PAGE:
Young Australian male drivers are the angriest behind the wheel
Young male drivers (22-39) are the most aggressive on Australian roads, admitting to chasing another driver while angry at least once, according to a new study.
A STUDY INTO Aggressive Driving on Australian Roads by Monash University Accident Research Centre has revealed that young Australian men are the most aggressive on our roads. According to the report, which will be presented in full at the Australian Road Safety Conference in Perth in October says 36% of young male drivers have chased another driver when angry at least once.
While ‘road rage’ or aggressive driving behaviour is often called a modern phenomenon, the study by MUARC referenced an earlier study from 2004 (AAMI Crash Index: Tenth annual road safety report) which revealed a staggering 93% of Australians reported having been subjected to aggressive driving while 43% had “perpetuated aggressive driving in retaliation to the behaviour of others”.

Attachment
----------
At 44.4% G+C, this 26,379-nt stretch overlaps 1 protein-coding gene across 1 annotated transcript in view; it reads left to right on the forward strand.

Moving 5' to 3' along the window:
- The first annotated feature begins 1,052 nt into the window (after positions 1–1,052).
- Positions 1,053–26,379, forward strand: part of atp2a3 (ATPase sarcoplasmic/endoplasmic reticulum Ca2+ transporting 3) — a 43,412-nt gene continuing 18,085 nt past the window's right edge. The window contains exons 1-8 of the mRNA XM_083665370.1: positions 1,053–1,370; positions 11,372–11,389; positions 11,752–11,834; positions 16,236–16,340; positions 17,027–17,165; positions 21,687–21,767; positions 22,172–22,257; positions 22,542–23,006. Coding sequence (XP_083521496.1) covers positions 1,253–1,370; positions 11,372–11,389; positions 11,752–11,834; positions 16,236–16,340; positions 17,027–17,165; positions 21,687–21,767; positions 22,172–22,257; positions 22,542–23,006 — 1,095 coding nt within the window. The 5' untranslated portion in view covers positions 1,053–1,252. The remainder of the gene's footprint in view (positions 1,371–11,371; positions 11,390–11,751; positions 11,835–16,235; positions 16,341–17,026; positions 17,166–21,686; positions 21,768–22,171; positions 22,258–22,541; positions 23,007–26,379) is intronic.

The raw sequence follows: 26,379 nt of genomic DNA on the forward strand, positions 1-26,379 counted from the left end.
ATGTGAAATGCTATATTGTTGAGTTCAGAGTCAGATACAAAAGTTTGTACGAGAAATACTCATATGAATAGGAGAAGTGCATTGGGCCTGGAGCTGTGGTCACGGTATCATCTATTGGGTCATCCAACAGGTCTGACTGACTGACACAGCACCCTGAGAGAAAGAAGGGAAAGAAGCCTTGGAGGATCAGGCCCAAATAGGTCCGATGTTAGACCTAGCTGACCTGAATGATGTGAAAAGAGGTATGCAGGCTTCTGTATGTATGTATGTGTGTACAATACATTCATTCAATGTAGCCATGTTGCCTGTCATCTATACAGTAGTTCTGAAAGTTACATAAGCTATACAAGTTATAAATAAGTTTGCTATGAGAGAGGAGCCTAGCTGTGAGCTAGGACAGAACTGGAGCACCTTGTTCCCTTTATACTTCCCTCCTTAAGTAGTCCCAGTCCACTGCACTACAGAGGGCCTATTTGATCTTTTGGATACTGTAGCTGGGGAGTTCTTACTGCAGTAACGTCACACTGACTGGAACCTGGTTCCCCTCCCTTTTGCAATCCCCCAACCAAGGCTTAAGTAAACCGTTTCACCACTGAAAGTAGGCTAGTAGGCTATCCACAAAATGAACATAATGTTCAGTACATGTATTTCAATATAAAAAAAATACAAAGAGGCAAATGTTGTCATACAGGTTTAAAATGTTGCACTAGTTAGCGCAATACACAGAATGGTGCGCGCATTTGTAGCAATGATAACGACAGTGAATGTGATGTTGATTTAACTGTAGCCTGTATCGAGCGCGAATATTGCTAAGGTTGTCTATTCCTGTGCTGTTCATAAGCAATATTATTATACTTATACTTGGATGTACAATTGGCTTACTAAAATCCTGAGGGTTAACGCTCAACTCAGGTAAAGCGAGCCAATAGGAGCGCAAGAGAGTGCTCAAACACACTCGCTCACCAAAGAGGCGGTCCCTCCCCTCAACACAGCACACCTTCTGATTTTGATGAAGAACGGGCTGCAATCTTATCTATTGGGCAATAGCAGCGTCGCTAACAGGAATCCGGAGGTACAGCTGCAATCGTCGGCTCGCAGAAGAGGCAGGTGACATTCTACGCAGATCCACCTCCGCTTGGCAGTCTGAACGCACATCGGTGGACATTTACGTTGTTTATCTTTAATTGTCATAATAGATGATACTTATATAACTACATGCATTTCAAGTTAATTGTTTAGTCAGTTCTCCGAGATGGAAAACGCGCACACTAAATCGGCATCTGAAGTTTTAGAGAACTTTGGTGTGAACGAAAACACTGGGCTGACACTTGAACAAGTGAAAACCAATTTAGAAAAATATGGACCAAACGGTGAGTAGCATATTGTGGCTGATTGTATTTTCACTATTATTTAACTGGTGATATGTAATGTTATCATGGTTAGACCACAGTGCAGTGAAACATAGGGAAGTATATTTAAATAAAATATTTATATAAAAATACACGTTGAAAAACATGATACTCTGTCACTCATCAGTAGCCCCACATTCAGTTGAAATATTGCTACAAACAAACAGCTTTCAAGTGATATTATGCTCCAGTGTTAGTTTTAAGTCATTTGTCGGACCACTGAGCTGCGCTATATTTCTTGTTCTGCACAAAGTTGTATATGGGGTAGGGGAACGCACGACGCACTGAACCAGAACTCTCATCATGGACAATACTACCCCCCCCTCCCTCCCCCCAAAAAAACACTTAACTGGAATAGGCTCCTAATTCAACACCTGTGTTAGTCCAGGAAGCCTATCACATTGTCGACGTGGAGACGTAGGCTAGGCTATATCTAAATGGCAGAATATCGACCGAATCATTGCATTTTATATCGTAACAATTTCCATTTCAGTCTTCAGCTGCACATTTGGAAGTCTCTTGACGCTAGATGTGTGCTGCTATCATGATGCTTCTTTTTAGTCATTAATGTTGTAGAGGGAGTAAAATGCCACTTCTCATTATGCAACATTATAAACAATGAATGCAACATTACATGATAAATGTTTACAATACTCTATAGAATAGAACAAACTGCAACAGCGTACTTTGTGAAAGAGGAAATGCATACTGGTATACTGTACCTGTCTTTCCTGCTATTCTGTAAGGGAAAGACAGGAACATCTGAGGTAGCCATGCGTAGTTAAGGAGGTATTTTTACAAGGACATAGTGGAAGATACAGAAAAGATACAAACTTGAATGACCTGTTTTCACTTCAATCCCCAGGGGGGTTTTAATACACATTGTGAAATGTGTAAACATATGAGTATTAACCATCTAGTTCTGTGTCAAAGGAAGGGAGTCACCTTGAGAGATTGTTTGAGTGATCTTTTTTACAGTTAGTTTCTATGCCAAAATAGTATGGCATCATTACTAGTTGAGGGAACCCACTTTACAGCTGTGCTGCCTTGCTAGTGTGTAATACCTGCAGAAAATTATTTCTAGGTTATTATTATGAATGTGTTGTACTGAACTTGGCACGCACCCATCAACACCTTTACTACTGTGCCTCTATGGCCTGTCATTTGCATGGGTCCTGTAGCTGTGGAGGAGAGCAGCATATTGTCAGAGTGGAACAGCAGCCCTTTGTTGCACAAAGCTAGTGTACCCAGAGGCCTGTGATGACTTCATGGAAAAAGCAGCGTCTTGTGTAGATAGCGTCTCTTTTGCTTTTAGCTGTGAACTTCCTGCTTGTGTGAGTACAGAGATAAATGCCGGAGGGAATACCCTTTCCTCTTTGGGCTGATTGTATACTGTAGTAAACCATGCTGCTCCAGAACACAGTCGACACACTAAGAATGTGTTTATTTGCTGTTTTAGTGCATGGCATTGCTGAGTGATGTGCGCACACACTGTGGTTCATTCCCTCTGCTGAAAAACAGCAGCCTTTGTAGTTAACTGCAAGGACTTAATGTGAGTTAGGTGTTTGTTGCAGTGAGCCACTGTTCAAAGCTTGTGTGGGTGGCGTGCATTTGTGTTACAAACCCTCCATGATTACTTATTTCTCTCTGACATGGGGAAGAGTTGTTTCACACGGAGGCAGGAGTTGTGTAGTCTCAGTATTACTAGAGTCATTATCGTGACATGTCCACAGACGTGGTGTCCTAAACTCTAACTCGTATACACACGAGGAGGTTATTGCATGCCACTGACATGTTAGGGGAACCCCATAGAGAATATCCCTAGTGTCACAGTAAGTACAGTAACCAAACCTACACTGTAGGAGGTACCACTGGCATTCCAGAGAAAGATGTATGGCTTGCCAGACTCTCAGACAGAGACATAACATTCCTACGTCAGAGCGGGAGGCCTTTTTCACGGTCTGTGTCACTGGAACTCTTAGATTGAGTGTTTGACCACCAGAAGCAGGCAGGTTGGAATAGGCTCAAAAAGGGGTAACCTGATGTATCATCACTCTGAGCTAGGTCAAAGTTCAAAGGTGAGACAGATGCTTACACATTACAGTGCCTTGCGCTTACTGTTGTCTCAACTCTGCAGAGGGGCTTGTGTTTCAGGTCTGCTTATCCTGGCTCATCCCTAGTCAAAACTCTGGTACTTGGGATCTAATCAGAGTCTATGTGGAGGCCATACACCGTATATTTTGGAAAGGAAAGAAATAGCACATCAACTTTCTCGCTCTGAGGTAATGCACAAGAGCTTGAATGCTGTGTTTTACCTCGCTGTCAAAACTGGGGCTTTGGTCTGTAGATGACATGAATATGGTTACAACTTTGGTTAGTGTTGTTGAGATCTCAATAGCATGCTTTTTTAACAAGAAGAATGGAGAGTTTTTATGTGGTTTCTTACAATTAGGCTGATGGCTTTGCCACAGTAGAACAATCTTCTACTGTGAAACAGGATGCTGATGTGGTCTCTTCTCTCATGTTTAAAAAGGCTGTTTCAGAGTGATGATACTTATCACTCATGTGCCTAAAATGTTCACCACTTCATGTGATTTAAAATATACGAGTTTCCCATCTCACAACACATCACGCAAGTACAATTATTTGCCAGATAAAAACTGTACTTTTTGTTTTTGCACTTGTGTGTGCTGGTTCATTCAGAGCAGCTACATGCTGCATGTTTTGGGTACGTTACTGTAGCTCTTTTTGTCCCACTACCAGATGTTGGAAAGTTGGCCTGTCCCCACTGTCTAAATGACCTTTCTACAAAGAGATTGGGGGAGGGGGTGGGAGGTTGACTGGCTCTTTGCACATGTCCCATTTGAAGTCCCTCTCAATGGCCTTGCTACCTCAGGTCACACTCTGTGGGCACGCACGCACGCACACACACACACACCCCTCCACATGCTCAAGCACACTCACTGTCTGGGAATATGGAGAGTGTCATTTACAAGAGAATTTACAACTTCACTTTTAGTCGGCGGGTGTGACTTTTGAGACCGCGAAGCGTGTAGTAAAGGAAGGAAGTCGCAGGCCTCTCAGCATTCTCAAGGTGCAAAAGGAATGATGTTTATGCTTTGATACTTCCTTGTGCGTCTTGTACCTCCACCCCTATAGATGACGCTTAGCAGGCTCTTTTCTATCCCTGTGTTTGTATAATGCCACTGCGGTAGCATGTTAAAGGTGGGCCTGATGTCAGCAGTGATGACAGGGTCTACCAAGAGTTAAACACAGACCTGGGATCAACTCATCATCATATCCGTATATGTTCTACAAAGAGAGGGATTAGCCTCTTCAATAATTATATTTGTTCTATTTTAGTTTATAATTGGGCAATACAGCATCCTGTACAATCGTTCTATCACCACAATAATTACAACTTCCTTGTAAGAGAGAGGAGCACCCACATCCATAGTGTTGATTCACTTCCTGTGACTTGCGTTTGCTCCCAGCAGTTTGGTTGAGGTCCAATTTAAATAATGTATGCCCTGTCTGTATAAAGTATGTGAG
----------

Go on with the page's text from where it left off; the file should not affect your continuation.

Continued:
This latest study conducted by MUARC surveyed 2916 drivers with 45% of them being males, the average age was 42. The study found that 60% of respondents had used their car horn to express annoyance at another driver, while 70% sounded their car horn in anger at another driver. More worrying was the fact that 18% of drivers admitted to chasing another driver in anger.
But what is most concerning is the fact that 96% of drivers involved in a collision reported aggressive behaviour; aggressive drivers also reported they were more likely to use their mobile phone while driving (18.3%), have consumed alcohol before driving (8.6%) or be speeding (60.4%).
The reports authors (Amanda N. Stephens and Michael Fitzharris) concluded that aggressive driving in Australia is “prevalent and forms part of a broader pattern of dangerous driving behaviour”.